MS. REBECCA SHEIR
And now our weekly trip around the region. On today's "Door to Door," we visit Rosslyn, Va. and the Blagden Alley/Naylor Court area of Northwest D.C.
MR. RALPH OSTRICH
I'm Ralph Ostrich. I live in Rosslyn. The main entrée to Rosslyn is N Street through Georgetown to Key Bridge. You take a right turn on Key Bridge and you see a beautiful view of the Potomac and when you come to the Virginia side, immediately you begin seeing new high rise buildings and it's a spectacular view from the D.C. side to look at Rosslyn.
MR. RALPH OSTRICH
The state of Virginia was dry, no alcohol, until the '50s when somebody discovered in the state of Virginia you make more money selling whiskey than keeping it dry. So there were liquor stores on M Street in Georgetown that sold volumes of liquor and bootleggers or whatever or middlemen would come in and buy whiskey by the caseload and go to Rosslyn and redistribute it on the Rosslyn side.
MR. RALPH OSTRICH
It's easier for me to get to metro to where I want to go and for me, I love to watch the new buildings go up because I'm watching the resonance. Ten years from now, this city will be completely different so we're, I think, in the middle of it all. This is a place for you to move. It's a city with a future and it wants to be, as somebody said, a little glimpse of Manhattan.
MS. MARTHLU BLEDSOE
Hi, I'm Marthlu Bledsoe.
MR. HAL DAVITT
I'm Hal Davitt. We live in Blagden Alley and Naylor Court and it's about six square blocks centered around Blagden Alley in the interior alley of one of the blocks between M and N, 9th and 10th and the block to the north, which is Naylor Court, is the central alley.
As far as we know, we're the only alley association in the District of Columbia.
The allies are fairly much as they were. You see the changes over the years where they've filled in windows. Many of the older alley structures still have the second floor window filled in where you would have the bloom hanging out so you could drag hay bales up to the top for the horses. You look at the height of the doors which were taller for some of the delivery vehicles back in those days.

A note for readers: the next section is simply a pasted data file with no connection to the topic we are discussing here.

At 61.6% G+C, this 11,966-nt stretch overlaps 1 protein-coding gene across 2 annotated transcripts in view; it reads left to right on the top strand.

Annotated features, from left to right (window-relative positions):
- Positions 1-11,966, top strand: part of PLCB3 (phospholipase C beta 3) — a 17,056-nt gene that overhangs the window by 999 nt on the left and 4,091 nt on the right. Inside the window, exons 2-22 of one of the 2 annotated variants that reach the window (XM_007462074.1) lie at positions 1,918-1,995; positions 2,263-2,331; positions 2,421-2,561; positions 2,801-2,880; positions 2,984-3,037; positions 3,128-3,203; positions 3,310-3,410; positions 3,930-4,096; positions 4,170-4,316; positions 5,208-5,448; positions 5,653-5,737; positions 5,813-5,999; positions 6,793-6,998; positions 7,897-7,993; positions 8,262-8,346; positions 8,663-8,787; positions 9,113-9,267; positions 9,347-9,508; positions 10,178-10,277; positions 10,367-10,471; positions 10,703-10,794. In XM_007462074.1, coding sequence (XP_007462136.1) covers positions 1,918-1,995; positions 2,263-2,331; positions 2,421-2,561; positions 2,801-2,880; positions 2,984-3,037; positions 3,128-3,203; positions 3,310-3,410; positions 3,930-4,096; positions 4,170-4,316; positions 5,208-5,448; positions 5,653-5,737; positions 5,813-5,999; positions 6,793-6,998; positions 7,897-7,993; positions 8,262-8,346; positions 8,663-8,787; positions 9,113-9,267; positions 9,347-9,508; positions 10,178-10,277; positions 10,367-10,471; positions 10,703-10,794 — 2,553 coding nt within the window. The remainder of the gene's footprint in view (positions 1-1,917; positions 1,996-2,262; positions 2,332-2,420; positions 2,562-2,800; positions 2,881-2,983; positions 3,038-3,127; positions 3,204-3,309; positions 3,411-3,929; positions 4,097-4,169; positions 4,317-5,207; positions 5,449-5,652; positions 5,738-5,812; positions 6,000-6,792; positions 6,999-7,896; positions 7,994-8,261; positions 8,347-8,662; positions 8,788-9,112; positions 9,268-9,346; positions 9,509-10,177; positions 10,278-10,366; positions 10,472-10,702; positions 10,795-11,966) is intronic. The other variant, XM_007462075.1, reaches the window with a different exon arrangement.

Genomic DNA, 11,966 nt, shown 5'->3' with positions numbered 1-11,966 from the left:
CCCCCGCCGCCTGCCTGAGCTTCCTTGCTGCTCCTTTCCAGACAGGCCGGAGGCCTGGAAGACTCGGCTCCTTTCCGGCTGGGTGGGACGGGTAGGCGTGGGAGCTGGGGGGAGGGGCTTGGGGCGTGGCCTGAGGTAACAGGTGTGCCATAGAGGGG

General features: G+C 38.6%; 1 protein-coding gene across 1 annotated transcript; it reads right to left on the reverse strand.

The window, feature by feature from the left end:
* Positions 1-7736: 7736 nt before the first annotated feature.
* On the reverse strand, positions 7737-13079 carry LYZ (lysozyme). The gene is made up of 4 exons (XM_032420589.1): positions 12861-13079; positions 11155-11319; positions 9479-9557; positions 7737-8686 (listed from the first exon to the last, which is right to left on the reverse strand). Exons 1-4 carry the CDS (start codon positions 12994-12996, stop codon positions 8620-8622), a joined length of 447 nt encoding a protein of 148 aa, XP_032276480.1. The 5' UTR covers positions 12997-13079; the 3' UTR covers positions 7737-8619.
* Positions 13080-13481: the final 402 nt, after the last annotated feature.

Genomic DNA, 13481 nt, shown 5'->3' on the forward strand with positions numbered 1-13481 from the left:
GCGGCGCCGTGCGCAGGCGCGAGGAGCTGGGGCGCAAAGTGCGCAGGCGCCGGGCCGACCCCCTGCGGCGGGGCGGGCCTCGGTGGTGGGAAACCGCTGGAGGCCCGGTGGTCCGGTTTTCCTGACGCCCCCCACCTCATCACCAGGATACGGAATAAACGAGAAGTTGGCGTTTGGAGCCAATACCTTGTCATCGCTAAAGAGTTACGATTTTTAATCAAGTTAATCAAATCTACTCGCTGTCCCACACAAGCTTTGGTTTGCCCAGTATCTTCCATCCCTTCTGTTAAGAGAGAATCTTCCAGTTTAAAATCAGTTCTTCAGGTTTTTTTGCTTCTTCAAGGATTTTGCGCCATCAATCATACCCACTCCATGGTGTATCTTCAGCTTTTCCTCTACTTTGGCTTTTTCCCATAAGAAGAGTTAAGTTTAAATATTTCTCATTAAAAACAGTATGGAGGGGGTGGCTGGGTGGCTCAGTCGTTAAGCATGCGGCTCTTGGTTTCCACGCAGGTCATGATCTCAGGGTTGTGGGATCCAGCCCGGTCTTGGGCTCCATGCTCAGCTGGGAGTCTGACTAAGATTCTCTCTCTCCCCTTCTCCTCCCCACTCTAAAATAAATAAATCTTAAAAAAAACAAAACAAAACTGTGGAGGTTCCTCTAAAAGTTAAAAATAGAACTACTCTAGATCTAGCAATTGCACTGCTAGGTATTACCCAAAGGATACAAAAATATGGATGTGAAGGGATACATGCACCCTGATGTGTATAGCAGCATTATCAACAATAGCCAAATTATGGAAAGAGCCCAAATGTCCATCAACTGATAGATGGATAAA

I have to say this is a great neighborhood. We all get along. When we squabble about whatever but then it's resolved and we move on and really great people, I can't overstress that.
We heard from Hal Davitt and Marthlu Bledsoe in Blagden Alley/Naylor Court and Ralph Ostrich in Rosslyn. If you think your neighborhood should be part of "Door to Door," just send an email to firstname.lastname@example.org or visit us on Facebook. That's facebook.com/metroconnection.org. And to see a map of all the doors we've knocked on so far and we've knocked on quite a few, visit our website, metroconnection.org.
And that's "Metro's Connection for this week. We heard from WAMU's Emily Friedman, Jessica Gould, Martin DiCaro, Sabri Ben-Achour and Kavitha Cardoza along. Our acting news director is Meymo Lyons. Tara Boyle is our managing producer. Lauren Landau is our editorial assistant. Our intern is Alex Patlis. Jonna McKone, Lauren Landau, Heather Taylor and Alex Patlis produce "Door To Door." Thanks, as always, to the WAMU engineering and digital media teams for their help with production and the "Metro Connection" website.
Our theme song, ''Every Little Bit Hurts,'' and our ''Door To Door'' theme "No Girl" are from the album "Title Tracks" by John Davis and used with permission of the Ernest Jennings Record Company. You can see all the music we use on our website, metroconnection.org. Just click on an individual story and you'll find information about its accompanying song. Also on metroconnection.org you can find our Twitter link, our Facebook link. You can read free transcripts of stories and you've missed part of today's show or you want to listen to any of our recent shows, just click the podcast link up at the top of the page.
You also can sign up for our podcasts on iTunes. We hope you'll join us next week when we'll celebrate the arrival of spring with a show on rebirth and renewal. We'll hear about the revitalization of a D.C. theatre that helped turn Ella Fitzgerald, Duke Ellington and the Supremes into stars. We'll meet an artist who's found some rather imaginative ways to take old stuff and make it new again. And we'll learn how a Maryland theatre has created a dramatic, lasting legacy for a teenager who died too soon.
UNIDENTIFIED MALE ONE
We really feel in those moments that Sarah's right there and that this where her spirit is most at home.
I'm Rebecca Sheir remembering you that we spring forward this weekend so don't forget to turn your clocks ahead one hour before hitting the hay Saturday night. In the meantime, thanks for listening to "Metro Connection," a production of WAMU 88.5 news.
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